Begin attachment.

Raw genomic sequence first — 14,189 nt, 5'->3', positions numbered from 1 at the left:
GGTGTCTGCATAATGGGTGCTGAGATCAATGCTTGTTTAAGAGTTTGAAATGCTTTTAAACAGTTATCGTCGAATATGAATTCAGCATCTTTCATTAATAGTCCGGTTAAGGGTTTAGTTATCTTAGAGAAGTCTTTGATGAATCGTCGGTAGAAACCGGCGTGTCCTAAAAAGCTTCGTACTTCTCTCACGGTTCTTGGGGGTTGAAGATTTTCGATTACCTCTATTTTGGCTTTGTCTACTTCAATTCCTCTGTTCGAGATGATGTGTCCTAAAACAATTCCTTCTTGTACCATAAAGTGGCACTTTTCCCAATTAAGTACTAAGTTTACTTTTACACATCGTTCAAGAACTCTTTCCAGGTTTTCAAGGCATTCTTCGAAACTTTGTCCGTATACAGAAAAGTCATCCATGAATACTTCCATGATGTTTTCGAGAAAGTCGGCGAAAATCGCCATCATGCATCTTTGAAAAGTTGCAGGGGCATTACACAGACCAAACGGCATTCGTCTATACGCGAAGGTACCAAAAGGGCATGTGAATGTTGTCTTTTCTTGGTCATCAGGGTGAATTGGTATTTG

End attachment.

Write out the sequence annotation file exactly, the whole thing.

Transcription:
Raw genomic sequence first — 14,189 nt, 5'->3', positions numbered from 1 at the left:
GGTGTCTGCATAATGGGTGCTGAGATCAATGCTTGTTTAAGAGTTTGAAATGCTTTTAAACAGTTATCGTCGAATATGAATTCAGCATCTTTCATTAATAGTCCGGTTAAGGGTTTAGTTATCTTAGAGAAGTCTTTGATGAATCGTCGGTAGAAACCGGCGTGTCCTAAAAAGCTTCGTACTTCTCTCACGGTTCTTGGGGGTTGAAGATTTTCGATTACCTCTATTTTGGCTTTGTCTACTTCAATTCCTCTGTTCGAGATGATGTGTCCTAAAACAATTCCTTCTTGTACCATAAAGTGGCACTTTTCCCAATTAAGTACTAAGTTTACTTTTACACATCGTTCAAGAACTCTTTCCAGGTTTTCAAGGCATTCTTCGAAACTTTGTCCGTATACAGAAAAGTCATCCATGAATACTTCCATGATGTTTTCGAGAAAGTCGGCGAAAATCGCCATCATGCATCTTTGAAAAGTTGCAGGGGCATTACACAGACCAAACGGCATTCGTCTATACGCGAAGGTACCAAAAGGGCATGTGAATGTTGTCTTTTCTTGGTCATCAGGGTGAATTGGTATTTG